Cavalier fans knew that if their team was going to have any chance of pulling off the miraculous victory that they would need a stunning performance from their streaky, but talented signal-caller in the second half. On their first drive of the second half, things were once again looking bleak for Aaron Brooks and company when they had the ball 3rd and 17 from their own 39 yard line. Then Brooks connected with a streaking Terrence Wilkins for a 30-yard gain to give the Cavaliers excellent field position at the Virginia Tech 31 yard line. Head coach George Welsh then took a rare gamble when he decided to go for it when the 'Hoos had the ball, 4th and 3 from the 24 yard line. The gamble paid huge dividends as Aaron Brooks lofted a pass to receiver Kevin Coffey, who dashed 24 yards to the end zone to close the lead to 29-14 with 10:07 left in the 3rd quarter.

During the ensuing possession, Virginia Tech gift wrapped an opportunity for the Cavaliers by going for it on fourth down from their own 18 yard line. The Cavalier defense stuffed the Hokies and it seemed as if the 'Hoos were going to be back in this one much faster than many had thought. Not so fast, said Aaron Brooks, who coughed up the football at the 2-yard line, blowing a prime scoring opportunity for his team. The Hokies then used their ground attack to find themselves in a 3rd and 11 from their own 46. Virginia linebacker Byron Thweatt then picked off an errant Al Clark pass and raced to the end zone, pulling the Cavaliers to within eight points, 29-21 with 2:33 left in the 3rd quarter. At the beginning of the 4th quarter the Hokies mounted a drive that was capped by a 46-yard field goal by Shayne Graham. The score now stood at 32-21 with 12:12 left in the contest.

The Cavaliers once again turned to signal caller Aaron Brooks, as he'd been providing the heroics for much of the contest. He was only beginning to heat up for the 'Hoos and he saved the real sizzle for the stretch run. The Cavaliers had the ball 1st and 10 from the Virginia Tech 44 yard line when Kevin Coffey reeled in a Brooks pass for a 26-yard gain to the Hokie 18. The very next play Brooks lobbed a pass into the end zone, where Jones leaped into the sky, fully extended his body, and crashed back down to the turf with the football wrapped up in his arms.

Thomas Jones makes a miraculous grab!

Brooks then rushed into the end zone for the two-point conversion, closing the gap to 32-29 with 7:02 left to play. Virginia Tech began to put together a drive into Virginia territory late in the contest, but Byron Thweatt and the Cavalier defense stiffened once again, allowing the 'Hoos one last chance to pull off the unfathomable.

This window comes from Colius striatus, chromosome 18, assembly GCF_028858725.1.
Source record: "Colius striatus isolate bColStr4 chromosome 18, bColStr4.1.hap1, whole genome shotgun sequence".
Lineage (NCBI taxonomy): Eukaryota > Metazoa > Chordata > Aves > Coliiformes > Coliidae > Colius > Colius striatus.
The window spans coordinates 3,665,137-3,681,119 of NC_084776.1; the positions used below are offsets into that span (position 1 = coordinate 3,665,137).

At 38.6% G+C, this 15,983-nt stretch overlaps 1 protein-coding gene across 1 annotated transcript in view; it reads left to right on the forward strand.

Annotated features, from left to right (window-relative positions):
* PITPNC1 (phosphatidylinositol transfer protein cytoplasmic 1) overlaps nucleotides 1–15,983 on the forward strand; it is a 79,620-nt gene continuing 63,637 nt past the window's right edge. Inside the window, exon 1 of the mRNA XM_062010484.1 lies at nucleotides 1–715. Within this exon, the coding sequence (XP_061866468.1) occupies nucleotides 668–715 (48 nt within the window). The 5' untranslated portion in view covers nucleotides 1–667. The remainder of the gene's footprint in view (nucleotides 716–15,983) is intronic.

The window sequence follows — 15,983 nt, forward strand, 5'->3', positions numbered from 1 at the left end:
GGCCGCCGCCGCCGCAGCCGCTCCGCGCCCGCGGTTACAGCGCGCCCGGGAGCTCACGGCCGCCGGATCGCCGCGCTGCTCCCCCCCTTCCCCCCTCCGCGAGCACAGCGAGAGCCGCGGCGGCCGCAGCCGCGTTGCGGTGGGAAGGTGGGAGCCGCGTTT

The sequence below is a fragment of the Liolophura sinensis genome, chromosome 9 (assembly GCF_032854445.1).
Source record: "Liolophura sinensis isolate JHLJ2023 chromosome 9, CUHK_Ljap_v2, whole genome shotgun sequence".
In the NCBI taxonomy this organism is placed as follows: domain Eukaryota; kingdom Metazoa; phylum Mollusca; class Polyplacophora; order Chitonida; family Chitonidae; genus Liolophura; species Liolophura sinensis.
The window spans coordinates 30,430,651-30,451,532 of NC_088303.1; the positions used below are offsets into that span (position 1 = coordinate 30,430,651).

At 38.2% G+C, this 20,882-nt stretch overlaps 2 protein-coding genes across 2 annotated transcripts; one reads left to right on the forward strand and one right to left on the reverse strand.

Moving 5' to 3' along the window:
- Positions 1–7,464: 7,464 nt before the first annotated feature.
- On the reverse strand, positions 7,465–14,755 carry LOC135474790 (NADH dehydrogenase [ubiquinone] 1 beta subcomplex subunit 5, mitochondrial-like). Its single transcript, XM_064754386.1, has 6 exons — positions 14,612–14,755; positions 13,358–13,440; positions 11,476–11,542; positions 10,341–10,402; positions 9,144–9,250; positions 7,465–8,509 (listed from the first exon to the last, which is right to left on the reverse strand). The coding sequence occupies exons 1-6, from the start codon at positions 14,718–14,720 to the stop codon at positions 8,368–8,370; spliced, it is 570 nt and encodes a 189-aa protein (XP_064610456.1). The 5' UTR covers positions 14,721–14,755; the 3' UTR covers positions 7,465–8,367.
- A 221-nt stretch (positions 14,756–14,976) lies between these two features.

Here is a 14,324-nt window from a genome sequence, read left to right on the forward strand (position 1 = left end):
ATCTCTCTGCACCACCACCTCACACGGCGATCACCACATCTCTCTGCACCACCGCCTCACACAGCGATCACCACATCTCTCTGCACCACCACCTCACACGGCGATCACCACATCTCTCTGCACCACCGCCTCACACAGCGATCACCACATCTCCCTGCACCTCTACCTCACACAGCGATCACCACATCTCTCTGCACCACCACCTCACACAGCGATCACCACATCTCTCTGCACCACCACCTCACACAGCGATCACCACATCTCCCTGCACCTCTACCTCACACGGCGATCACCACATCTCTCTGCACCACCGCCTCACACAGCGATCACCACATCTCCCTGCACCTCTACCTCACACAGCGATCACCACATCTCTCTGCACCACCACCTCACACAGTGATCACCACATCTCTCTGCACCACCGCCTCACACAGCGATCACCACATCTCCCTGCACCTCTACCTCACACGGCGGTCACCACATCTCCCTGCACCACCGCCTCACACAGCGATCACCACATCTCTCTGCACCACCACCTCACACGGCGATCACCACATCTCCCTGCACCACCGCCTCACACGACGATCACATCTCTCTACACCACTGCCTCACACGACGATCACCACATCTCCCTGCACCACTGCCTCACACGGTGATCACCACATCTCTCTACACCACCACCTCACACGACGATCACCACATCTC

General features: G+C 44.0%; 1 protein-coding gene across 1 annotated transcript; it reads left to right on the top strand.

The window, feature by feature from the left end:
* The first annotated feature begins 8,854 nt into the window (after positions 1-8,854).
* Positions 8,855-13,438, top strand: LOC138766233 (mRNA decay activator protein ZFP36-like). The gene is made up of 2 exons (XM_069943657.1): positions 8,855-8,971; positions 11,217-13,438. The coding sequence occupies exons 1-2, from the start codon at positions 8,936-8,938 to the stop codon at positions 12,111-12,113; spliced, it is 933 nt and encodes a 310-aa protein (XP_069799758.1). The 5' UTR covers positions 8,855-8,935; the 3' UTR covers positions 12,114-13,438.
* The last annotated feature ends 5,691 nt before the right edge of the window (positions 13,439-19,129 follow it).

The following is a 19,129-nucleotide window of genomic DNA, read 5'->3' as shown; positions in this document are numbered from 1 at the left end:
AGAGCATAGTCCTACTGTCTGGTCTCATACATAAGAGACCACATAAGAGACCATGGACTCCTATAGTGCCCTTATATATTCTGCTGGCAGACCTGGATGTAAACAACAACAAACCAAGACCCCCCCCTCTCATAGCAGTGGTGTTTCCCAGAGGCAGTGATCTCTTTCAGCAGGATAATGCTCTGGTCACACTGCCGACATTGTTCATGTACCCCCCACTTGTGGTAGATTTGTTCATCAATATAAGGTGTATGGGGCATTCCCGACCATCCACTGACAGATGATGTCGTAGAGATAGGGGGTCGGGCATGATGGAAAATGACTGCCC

The Virginia offense had the ball 1st and 10 from their own 7 yard line with 3:21 remaining in the game. If the remarkable comeback was going to be completed, the Hokies were going to make the Cavaliers go the distance.

Ahmad Hawkins enshrines himself in UVa football history.

Aaron Brooks once again summoned his best throws when his team needed them the most, completing passes to Casey Crawford and Kevin Coffey to march his Cavaliers to the Virginia Tech 47 yard line with a little more than 2 minutes left in the game. The very next play Aaron Brooks zinged a pass to Ahmad Hawkins at the 25 yard line. Hawkins shook Hokie corner Anthony Midget by spinning to the outside and then raced down the sideline to the end zone for the winning touchdown, as it completed the Cavaliers 36-32 comeback victory. Once Hawkins arrived in the end zone, he dropped to his knees, tilted his head back, and stretched his arms skyward in exultation before a stunned Hokie crowd.

The next drive for Virginia Tech resulted in an interception by linebacker Wali Rainer and Virginia ran out the clock. The Cavaliers certainly couldn't have completed the remarkable comeback without their talented signal-caller, Aaron Brooks, who completed 19 of his 32 passes for 345 yards, 3 TDs, and 1 interception. "We don't win without a great quarterback performance," said Virginia head coach George Welsh. The 22-point comeback is still the greatest comeback in Cavalier history and that record will likely stand for quite some time. The game marked one of the best performances in Virginia athletics history and is a game that Cavalier fans won't soon forget. The image of Ahmad Hawkins raising his arms skyward is one that still brings a smile to Cavalier fans' faces. Not only was the comeback unbelievable, but it was against the bitterly detested Virginia Tech Hokies. That is exactly why the 1998 Virginia Tech game ranks among one of the sweetest of all-time for Cavalier fans.

This is The Great Entertainer, saying goodbye for now and as always ask yourselves, "Are you not entertained?!"
UVa Football

Subscribe Now

By signing up for our newsletter, you agree to our Terms and Privacy Policy.

Thanks for signing up.